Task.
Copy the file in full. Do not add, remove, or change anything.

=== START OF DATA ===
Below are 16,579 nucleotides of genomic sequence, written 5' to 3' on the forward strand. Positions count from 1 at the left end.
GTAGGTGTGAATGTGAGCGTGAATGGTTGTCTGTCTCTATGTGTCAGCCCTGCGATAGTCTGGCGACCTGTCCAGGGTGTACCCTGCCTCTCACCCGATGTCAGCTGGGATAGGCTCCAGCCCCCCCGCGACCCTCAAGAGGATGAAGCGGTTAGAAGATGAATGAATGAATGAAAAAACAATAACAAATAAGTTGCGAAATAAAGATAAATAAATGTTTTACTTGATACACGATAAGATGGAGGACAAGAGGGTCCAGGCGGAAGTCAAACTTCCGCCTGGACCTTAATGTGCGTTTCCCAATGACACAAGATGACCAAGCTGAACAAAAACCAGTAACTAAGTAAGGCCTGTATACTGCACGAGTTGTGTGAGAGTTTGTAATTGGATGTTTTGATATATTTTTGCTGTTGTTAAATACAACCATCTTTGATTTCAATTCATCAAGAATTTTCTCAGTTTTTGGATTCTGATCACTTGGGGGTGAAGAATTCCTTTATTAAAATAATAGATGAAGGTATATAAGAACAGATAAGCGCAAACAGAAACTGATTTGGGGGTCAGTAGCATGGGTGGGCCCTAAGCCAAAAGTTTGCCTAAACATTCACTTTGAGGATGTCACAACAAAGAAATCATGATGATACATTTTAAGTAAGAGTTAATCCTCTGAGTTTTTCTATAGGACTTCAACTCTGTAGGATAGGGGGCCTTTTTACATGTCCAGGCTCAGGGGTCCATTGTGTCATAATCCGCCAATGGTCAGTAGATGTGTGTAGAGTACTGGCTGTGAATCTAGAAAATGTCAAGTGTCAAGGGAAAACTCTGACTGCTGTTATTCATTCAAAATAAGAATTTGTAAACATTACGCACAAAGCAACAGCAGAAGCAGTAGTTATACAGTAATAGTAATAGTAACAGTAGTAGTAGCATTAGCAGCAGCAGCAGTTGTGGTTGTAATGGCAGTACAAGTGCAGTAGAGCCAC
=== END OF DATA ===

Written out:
Below are 16,579 nucleotides of genomic sequence, written 5' to 3' on the forward strand. Positions count from 1 at the left end.
GTAGGTGTGAATGTGAGCGTGAATGGTTGTCTGTCTCTATGTGTCAGCCCTGCGATAGTCTGGCGACCTGTCCAGGGTGTACCCTGCCTCTCACCCGATGTCAGCTGGGATAGGCTCCAGCCCCCCCGCGACCCTCAAGAGGATGAAGCGGTTAGAAGATGAATGAATGAATGAAAAAACAATAACAAATAAGTTGCGAAATAAAGATAAATAAATGTTTTACTTGATACACGATAAGATGGAGGACAAGAGGGTCCAGGCGGAAGTCAAACTTCCGCCTGGACCTTAATGTGCGTTTCCCAATGACACAAGATGACCAAGCTGAACAAAAACCAGTAACTAAGTAAGGCCTGTATACTGCACGAGTTGTGTGAGAGTTTGTAATTGGATGTTTTGATATATTTTTGCTGTTGTTAAATACAACCATCTTTGATTTCAATTCATCAAGAATTTTCTCAGTTTTTGGATTCTGATCACTTGGGGGTGAAGAATTCCTTTATTAAAATAATAGATGAAGGTATATAAGAACAGATAAGCGCAAACAGAAACTGATTTGGGGGTCAGTAGCATGGGTGGGCCCTAAGCCAAAAGTTTGCCTAAACATTCACTTTGAGGATGTCACAACAAAGAAATCATGATGATACATTTTAAGTAAGAGTTAATCCTCTGAGTTTTTCTATAGGACTTCAACTCTGTAGGATAGGGGGCCTTTTTACATGTCCAGGCTCAGGGGTCCATTGTGTCATAATCCGCCAATGGTCAGTAGATGTGTGTAGAGTACTGGCTGTGAATCTAGAAAATGTCAAGTGTCAAGGGAAAACTCTGACTGCTGTTATTCATTCAAAATAAGAATTTGTAAACATTACGCACAAAGCAACAGCAGAAGCAGTAGTTATACAGTAATAGTAATAGTAACAGTAGTAGTAGCATTAGCAGCAGCAGCAGTTGTGGTTGTAATGGCAGTACAAGTGCAGTAGAGCCAC